Pool Demolition.....anyone?

Discussion in 'Off-Topic Discussions' started by sjackson_ca, Feb 5, 2011.

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  1. sjackson_ca

    sjackson_ca New Member

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    Abner’s post about his “Adventures in Home Ownership” reminded me about this, and so I thought I’d ask. We have pretty much decided to demo our pool. This means we will have it filled in so we will no longer have a pool. The reason for this is because it should cost less than half of what it would cost to remodel the pool (replaster, redeck and update utilities, all of which need to be done to completely utilize and enjoy the pool) and we want to eliminate the liability associated with owning a pool. (Our neighbor had a horrible experience last year. A friend’s toddler daughter fell in and was drowning. Fortunately, she was discovered, resuscitated and recovered, but it happened in an instant. They are pretty sour on their pool now.)

    We have contacted a demo contractor who will do the work, pull the permits, etc. We also consulted with a realtor in the area who told us that market value is much less impacted now than it used to be. There is a growing market of buyers who are interested in homes without pools, presumably for the same reasons we don’t want one –headache of maintenance and liability.

    So, has anyone else on this esteemed board been through this experience of the demo of an in ground pool? Did you learn things going through it that you wish you had known before you started?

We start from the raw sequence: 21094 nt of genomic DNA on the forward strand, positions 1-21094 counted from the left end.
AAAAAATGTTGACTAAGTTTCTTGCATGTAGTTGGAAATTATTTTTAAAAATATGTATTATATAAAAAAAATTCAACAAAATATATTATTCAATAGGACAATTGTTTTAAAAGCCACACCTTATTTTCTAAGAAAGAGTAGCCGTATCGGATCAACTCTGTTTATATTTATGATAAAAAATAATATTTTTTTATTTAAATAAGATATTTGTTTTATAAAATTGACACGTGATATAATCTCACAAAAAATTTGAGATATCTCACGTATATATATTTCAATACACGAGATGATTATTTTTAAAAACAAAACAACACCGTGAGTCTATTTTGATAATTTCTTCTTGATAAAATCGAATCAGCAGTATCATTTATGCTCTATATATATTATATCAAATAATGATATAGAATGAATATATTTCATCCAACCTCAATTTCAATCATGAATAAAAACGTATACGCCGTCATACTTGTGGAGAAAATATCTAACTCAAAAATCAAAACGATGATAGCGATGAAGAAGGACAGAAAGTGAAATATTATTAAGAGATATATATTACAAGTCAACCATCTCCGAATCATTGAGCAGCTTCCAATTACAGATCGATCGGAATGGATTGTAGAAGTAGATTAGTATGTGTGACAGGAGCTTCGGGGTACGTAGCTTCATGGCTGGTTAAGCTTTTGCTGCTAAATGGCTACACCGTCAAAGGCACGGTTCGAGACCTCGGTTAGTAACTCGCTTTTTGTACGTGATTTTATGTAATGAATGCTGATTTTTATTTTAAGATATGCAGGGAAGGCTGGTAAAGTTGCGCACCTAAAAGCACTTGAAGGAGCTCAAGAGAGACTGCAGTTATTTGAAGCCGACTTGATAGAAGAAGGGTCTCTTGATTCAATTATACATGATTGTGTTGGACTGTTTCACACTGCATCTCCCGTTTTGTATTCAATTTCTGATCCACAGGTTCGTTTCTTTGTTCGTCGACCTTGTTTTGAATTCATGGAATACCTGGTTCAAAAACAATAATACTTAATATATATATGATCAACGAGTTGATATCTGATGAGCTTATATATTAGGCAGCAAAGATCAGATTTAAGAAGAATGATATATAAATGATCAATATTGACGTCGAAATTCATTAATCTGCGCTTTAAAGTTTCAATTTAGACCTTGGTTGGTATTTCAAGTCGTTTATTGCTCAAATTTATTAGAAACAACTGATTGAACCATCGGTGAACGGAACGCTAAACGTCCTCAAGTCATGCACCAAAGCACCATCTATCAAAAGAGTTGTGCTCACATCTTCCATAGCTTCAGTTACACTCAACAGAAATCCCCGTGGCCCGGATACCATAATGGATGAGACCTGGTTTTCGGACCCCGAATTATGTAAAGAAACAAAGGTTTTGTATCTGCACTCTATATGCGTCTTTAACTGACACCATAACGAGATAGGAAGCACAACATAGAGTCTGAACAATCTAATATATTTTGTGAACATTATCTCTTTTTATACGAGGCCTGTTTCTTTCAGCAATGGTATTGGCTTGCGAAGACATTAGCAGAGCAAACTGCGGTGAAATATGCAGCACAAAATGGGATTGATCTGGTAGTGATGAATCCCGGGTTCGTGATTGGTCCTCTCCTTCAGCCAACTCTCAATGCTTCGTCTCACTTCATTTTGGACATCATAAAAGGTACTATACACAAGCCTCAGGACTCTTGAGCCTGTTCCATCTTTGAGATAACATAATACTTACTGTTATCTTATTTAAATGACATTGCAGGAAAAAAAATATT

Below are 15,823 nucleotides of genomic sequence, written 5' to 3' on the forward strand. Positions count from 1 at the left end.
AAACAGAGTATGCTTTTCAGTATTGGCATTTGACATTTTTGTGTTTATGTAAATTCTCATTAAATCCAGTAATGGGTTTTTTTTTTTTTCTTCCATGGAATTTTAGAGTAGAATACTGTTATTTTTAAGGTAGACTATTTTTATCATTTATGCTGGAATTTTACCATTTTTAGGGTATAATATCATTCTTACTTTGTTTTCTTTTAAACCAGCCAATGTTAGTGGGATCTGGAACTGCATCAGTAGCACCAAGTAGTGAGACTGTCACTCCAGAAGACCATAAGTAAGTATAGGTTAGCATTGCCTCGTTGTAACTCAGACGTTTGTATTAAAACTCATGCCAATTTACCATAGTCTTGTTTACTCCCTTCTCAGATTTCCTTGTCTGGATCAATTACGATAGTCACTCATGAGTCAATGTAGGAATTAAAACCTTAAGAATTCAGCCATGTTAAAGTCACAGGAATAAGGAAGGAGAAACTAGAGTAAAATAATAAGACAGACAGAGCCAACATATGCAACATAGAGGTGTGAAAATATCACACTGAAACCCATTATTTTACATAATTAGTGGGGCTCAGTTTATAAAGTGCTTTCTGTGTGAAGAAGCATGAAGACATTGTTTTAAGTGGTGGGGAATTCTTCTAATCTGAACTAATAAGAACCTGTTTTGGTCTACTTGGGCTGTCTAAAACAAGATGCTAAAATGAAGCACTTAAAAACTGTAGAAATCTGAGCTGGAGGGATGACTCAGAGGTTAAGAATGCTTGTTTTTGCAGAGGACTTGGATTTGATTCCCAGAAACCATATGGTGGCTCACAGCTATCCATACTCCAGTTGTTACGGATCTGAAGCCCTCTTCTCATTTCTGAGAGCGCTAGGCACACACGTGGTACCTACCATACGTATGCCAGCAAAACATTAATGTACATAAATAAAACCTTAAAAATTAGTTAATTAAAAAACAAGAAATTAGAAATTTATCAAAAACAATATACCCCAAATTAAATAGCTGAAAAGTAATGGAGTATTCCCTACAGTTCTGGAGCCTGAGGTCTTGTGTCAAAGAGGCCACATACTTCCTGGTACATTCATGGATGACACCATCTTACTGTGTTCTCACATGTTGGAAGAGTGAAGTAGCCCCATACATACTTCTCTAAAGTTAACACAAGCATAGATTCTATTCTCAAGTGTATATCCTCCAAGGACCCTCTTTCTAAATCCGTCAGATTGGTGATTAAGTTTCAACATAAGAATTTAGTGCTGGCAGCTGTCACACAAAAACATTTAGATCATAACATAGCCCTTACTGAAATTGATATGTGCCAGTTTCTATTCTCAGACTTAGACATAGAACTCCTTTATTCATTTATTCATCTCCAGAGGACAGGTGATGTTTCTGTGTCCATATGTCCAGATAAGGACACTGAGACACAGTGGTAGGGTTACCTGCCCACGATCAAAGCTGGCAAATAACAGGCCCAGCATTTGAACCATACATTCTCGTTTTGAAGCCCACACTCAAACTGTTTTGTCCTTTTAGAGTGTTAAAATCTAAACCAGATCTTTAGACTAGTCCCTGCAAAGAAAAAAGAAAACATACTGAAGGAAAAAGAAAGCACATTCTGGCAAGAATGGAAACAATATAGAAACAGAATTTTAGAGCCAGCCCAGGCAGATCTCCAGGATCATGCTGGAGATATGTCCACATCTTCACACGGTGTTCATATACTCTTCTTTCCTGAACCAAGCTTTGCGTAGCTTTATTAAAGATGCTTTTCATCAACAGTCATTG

We hope (?) to have a grandchild or two someday….I just don’t want the extra worry. This way they will have a HUGE yard to play and explore in…..and without the worry of accidentally drowning in a pool on our property.

    Appreciate any insight or advice you can share.

    Thanks.

    S
     
  2. SurfDoctor

    SurfDoctor Moderator

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    Forgive me if this question is obtuse, but why pay a demo contractor and pull permits? Who would know or care? When you are done, there would be no existing structure that would be flagged by an inspector. If I were to do it, I'd rent a jackhammer, rent a disposal bin and hire two or three day laborers, then do it myself. My experience with demo contractors has been extremely expensive for work that is not rocket science. Pull it out, fill it in with as much rock as possible and make sure the rest is well-compacted. Otherwise you will have problems with the ground sinking as it settles.

    If you do this you will probably pay about 25% of what you would have paid using a contractor.
     
  3. Maniac Craniac

    Maniac Craniac Moderator

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    punoɹɐ ƃuıƃuɐɥ ʇsnɾ
    :iagree:

    Just buy a sledgehammer. Seriously, when do you EVER get to break stuff and not get in trouble! Invite the neighborhood kids, serve hot dogs and beer to their parents and go wild!!!!
     
  4. MISin08

    MISin08 New Member

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    [fast forward 20 years] Grandchild, now in teens: "Yeah, a pool would be great for having friends over. My grandparents used to have a pool, but they got rid of it before I was born. How clueless is that?"

    :banana:

    Phillip
     
    Last edited by a moderator: Feb 5, 2011
  5. Abner

    Abner Active Member

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    I don't blame you for not wanting a pool. There is a lot of upkeep, maintenance and repairs involved. And of course, the safety/liability issues. When we bought our house, we specifically looked for a house that did not have a pool. We figured it would be much easier and relaxing to just buy a Jacuzzi.

    How big is your pool?

    Abner
     
  6. SurfDoctor

    SurfDoctor Moderator